I have been to a couple of field days and did some public service when I was a member of the local club, but, again, I've been busy.
     
  10. Yaezu

    Yaezu

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    General N4C.. ham since 1981

    2 element, 5 band Quad at 70'
    FT-857
    1.5 KW Ameritron AMP and AT
    TM-271A W/ 5 element Beam
    G26;f
     
  11. VOB

    VOB HeyManNiceShot

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    , extra
    i do more shooting than hamming these days
     
  12. R. Emmelman

    R. Emmelman Tired Member

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    That's easy...

    Handheld on the left hip!

    Glock on the right hip!

    Rich WI9NDY :)
     
  13. martho

    martho

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    2 element, 5 band Quad at 70'
    FT-857
    1.5 KW Ameritron AMP and AT
    TM-271A W/ 5 element Beam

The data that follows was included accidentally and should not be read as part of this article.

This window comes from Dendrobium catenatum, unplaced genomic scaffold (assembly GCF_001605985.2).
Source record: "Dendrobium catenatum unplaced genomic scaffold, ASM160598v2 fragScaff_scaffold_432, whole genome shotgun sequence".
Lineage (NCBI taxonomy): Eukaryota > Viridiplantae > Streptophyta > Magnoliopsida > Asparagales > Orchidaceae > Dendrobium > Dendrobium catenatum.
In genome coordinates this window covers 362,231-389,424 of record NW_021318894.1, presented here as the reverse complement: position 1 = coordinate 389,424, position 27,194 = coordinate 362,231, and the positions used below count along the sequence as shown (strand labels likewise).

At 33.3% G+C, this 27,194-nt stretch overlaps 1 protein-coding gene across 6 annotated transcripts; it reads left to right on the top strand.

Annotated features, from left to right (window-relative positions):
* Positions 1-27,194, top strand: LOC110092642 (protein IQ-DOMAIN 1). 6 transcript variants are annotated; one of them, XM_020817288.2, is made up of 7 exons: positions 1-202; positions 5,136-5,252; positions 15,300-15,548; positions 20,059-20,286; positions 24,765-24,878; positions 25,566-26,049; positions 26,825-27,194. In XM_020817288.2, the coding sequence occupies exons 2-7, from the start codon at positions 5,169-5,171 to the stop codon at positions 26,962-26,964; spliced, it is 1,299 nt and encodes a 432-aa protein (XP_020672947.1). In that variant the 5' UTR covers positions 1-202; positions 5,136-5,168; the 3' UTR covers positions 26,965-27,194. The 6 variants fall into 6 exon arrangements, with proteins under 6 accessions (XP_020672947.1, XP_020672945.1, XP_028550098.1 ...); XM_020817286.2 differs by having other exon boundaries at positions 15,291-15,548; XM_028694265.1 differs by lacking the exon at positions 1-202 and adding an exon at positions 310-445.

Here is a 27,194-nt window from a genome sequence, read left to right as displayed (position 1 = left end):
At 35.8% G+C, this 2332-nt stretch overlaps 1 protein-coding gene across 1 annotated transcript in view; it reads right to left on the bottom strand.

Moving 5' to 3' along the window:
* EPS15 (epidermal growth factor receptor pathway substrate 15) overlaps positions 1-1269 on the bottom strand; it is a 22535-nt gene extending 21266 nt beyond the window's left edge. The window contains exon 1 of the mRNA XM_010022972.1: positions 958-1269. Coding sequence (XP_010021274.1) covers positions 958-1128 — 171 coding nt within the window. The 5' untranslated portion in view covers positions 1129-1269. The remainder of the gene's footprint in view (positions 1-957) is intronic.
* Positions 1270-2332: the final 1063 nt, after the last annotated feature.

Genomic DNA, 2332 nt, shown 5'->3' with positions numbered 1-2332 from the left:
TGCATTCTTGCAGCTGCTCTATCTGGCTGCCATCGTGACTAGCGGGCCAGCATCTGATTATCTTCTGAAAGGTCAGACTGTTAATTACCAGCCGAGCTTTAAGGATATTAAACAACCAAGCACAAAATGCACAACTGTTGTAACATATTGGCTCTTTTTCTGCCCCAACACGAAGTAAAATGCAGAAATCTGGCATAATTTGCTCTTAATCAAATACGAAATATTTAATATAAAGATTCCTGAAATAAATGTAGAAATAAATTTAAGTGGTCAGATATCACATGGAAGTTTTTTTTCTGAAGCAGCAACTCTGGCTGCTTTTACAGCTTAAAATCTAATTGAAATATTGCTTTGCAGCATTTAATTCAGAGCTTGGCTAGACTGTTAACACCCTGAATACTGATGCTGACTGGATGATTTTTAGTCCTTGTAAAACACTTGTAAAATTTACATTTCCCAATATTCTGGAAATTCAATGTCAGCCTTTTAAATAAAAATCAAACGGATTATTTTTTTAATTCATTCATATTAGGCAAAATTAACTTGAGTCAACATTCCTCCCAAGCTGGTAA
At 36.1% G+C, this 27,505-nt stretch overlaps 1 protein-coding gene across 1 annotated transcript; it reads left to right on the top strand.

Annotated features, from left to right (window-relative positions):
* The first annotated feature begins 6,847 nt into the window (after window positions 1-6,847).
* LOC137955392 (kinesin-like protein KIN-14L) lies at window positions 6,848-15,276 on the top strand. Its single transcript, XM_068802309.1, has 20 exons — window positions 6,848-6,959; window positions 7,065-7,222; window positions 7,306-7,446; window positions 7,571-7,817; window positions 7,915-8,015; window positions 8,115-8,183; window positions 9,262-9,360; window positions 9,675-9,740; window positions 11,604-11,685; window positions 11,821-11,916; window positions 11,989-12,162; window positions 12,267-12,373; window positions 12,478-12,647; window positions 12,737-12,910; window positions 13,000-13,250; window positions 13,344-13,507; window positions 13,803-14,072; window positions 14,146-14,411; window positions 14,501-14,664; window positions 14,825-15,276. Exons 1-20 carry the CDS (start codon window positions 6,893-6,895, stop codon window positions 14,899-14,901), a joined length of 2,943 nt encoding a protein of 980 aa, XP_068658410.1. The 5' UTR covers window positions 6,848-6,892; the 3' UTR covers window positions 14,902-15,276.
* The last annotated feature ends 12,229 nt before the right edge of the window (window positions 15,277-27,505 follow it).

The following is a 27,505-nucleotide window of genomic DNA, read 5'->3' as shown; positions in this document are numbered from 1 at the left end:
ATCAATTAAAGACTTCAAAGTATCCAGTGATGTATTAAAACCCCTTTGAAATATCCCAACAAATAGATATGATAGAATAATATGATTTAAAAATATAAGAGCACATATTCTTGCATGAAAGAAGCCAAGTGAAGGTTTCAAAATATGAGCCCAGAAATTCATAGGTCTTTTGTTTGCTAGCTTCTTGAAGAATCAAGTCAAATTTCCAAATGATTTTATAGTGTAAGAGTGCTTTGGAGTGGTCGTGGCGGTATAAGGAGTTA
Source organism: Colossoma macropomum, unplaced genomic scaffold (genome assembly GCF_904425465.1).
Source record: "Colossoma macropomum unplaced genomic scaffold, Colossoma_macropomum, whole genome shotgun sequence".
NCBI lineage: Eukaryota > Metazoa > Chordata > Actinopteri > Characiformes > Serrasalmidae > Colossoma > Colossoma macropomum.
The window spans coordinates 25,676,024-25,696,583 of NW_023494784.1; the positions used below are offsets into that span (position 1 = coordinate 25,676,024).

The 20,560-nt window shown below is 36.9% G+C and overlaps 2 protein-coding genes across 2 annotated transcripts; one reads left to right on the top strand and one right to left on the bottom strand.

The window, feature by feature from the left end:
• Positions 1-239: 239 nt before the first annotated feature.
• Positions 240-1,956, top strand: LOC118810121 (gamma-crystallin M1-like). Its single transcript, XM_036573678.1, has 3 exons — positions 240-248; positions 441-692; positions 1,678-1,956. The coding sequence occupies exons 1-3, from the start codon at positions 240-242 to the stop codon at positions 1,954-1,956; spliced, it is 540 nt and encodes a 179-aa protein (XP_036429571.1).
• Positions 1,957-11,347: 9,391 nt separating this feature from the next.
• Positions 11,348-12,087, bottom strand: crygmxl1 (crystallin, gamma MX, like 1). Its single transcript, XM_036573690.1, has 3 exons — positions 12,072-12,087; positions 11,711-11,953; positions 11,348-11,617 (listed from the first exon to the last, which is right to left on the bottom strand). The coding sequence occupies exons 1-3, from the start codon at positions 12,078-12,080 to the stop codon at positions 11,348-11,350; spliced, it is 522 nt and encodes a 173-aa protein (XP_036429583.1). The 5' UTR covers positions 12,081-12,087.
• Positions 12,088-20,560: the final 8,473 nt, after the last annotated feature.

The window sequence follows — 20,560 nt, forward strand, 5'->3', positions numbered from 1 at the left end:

How does the 857 do with adjacent strong signals on CW?

    I am curious as the 706 is horrible in this area, even with a 500hz filter.

    Quads are fantastic antennas.

    Which Ameritron? AL1500 AL1200?

    I run a Drake L7, which is about 1200w on 160 - 10 including WARC.
     
  14. uhlawpup

    uhlawpup l'Italia s'è desta

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    First licensed as a Novice in December, 1964

    General upgrade March, 1965

    Advanced upgrade 1982.

    Extra upgrade 1986, or thereabouts.

    Also hold British Full amateur license and US 2nd Class Radiotelegraph with Radar endorsement, neither of which I use very much.

    Monitor 2 meters from my office.
     
  15. Yaezu

    Yaezu

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    My Ft-857 does very good. I Run the AL 1200 and my Bird says 1.1Kw PEP. To answer your question about being an active Ham and glocker...Well look at my user name for GT. YAEZU;z
     
  16. R. Emmelman

    R. Emmelman Tired Member

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    Is the radiotelegraph license still being issued? I heard that it is no longer required for shipboard operators.

    Rich WI9NDY / AFA1CY
     
  17. uhlawpup

    uhlawpup l'Italia s'è desta

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    I don't think it's requried anymore, but they keep renewing it for me every 5 years. It was a real pain in the sitdown to get, and I hope if they do away with it, they'll do like they did with my General Radiotelephone Certificate and make it lifetime.